Tulosta tästä (in Finnish)

Competitor

I value exercise achievements and progress. I want to gain results and achieve things.

I’m PRETTY GOOD when it comes to exercise.

For me, exercise is a tool to achieve victories and success.

If exercise doesn’t bring me success or rewards, I might not exercise much. I might not even exercise at all. Competitions and achievements motivate me.

I’m more motivated to exercise when I monitor and analyse my health and the development of my skills. I have a target in mind. I can hire a coach or get a training mate to monitor my progress with.

Tulosta tästä (in Finnish)

Producer

I value instructing exercise and motivating other people to exercise. Based on my own sporting achievements and skills, I’ve started to organize exercise sessions for others.

I’m ACTIVE when it comes to exercise. My exercise background is varied, and I like to exercise. I enjoy instructing and teaching exercise.

For me, exercise is a way to gather experiences and to feel competent, and training others brings me satisfaction.

Exercise is an important part of my life, but organizing exercise sessions may cause me to be less active.

I’m more motivated to exercise if I get to exercise during the sessions I organize for others.

 

Tulosta tästä (in Finnish)

Sportaholic

I value almost everything about exercise. I love to exercise.

I’m a SPORTAHOLIC. All exercise forms motivate me. I always make sure I can exercise.

Exercise is a necessary and crucial part of my life – a way of life.

I exercise in many ways regardless of my life situation.

Loving exercise and having a strong relationship with it helps me to get motivated. I have no trouble going out and exercising!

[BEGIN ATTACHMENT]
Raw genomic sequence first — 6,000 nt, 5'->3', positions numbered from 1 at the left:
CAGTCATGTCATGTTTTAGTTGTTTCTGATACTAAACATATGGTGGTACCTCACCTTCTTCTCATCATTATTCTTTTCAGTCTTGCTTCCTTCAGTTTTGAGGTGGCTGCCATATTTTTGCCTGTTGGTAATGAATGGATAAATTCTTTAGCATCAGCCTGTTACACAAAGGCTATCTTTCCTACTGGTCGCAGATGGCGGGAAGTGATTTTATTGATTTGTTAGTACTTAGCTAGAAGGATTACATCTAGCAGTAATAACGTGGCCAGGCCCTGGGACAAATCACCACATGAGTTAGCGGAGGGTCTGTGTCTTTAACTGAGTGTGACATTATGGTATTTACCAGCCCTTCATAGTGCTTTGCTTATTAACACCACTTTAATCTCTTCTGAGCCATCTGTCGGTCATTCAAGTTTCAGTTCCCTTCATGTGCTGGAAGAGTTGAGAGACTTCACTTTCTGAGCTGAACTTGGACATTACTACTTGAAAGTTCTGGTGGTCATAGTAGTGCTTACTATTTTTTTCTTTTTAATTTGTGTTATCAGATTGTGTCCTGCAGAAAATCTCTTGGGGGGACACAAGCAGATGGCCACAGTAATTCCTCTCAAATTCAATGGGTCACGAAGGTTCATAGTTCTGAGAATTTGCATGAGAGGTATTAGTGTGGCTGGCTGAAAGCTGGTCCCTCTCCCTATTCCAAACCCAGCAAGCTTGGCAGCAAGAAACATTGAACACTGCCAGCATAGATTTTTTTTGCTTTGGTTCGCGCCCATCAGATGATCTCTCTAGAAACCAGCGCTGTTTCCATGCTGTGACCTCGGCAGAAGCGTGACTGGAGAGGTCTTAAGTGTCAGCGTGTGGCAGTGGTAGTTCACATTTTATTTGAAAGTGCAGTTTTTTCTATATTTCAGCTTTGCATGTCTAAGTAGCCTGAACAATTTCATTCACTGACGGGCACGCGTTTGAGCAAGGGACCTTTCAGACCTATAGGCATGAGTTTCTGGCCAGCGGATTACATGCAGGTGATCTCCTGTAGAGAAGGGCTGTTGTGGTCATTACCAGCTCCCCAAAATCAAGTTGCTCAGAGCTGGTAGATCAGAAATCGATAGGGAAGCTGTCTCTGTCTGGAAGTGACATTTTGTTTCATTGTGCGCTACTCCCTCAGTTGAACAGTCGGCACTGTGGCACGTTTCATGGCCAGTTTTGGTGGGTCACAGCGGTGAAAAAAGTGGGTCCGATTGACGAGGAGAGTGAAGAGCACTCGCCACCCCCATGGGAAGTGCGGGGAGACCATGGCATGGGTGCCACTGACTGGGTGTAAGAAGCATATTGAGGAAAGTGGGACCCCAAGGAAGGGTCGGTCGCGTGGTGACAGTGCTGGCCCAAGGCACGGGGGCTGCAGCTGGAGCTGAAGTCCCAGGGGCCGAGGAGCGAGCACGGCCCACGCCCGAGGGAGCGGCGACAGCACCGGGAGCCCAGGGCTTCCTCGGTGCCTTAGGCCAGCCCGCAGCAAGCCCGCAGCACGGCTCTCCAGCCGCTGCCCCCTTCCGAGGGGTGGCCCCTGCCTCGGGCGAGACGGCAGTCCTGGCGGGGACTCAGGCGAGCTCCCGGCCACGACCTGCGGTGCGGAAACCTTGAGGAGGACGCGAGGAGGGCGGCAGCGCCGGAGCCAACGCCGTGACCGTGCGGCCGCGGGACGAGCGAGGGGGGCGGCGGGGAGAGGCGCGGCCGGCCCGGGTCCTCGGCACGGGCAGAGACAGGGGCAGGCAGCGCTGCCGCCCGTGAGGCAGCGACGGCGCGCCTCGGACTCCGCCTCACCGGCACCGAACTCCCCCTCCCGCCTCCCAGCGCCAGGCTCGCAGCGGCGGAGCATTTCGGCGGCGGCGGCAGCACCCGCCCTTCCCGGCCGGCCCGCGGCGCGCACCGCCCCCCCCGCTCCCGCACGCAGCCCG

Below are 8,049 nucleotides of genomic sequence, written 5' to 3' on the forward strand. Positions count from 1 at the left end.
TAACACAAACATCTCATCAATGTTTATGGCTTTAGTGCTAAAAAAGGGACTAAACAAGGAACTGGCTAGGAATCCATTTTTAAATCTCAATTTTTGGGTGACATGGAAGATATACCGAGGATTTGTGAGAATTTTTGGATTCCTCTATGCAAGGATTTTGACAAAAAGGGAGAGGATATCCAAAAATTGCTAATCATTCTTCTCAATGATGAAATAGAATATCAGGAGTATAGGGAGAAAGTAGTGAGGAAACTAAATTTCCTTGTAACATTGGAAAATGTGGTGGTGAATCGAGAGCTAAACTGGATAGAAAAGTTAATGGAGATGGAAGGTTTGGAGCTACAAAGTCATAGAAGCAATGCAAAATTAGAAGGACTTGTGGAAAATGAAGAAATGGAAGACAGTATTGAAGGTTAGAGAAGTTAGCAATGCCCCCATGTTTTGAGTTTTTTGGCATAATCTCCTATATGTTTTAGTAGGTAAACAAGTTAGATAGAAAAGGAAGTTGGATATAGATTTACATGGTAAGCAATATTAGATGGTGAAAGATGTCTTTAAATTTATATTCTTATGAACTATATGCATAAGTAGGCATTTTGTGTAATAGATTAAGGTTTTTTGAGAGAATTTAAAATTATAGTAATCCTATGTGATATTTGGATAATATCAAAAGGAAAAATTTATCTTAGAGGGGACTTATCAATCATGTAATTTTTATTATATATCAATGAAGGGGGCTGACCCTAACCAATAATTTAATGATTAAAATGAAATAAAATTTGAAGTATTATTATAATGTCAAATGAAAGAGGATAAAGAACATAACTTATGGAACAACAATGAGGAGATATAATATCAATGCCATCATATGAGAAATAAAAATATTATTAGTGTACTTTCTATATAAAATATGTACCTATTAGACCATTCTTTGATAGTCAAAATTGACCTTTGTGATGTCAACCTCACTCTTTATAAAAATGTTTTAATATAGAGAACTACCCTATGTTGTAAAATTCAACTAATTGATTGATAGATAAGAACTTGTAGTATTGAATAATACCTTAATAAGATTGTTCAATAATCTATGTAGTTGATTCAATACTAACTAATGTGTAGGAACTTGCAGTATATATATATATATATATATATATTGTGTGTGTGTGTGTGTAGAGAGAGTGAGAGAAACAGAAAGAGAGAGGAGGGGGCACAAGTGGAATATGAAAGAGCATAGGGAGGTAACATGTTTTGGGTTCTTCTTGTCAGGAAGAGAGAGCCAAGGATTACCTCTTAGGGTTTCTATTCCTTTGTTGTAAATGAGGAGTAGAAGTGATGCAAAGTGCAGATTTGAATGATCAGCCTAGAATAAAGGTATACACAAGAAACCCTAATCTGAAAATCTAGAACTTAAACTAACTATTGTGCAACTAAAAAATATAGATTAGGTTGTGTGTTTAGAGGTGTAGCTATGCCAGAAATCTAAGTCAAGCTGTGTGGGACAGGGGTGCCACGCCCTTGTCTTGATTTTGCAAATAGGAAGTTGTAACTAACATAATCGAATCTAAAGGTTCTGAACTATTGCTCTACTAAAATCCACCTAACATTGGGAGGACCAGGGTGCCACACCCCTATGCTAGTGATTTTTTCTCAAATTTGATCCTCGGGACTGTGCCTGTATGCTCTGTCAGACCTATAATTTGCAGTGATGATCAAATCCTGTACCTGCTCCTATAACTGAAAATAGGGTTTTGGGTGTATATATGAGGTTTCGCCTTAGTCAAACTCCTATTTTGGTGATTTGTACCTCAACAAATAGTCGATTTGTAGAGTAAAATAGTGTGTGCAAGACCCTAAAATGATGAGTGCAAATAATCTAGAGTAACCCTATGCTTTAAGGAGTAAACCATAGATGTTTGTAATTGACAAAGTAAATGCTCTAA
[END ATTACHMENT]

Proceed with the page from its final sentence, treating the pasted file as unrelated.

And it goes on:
Tulosta tästä (in Finnish)

Exercising with the child – a checklist for parents:

  • Try to identify your own exercise habits and the way they affect the exercise experiences you introduce to your child.
  • What is considered exercise in your family? Walking to the supermarket, rowing, walking in the forest and many other daily activities are all exercise.
  • Talk to your child about exercise in a positive way. You might like to follow the sports news or watch sports together with your child. As the children learn about exercise, their relationship with it will grow stronger and they will take more interest in it.
  • Accept that all categories of exercise habits are equal. Your child’s exercise habits may differ from yours – being different offers a possibility for both of you to strengthen your relationship with exercise.
  • Listen to your child and be aware of his/her activities. Introduce your child to different kinds of exercise experiences and note what kinds of exercise situations your child seems to enjoy. Compliment the child even for trying something.
  • Plan exercise sessions together with your child. This way you will respect your child’s exercise habits.
  • Broaden your child’s exercise habits by introducing different kinds of exercise situations. Children are most likely to lead an active lifestyle if they are allowed to exercise in many different ways and to find the forms of exercise they like. Children that are “competitors” should try the exercise habits of “the experience seekers”, and “the experience seekers” could learn from “the hard workers”.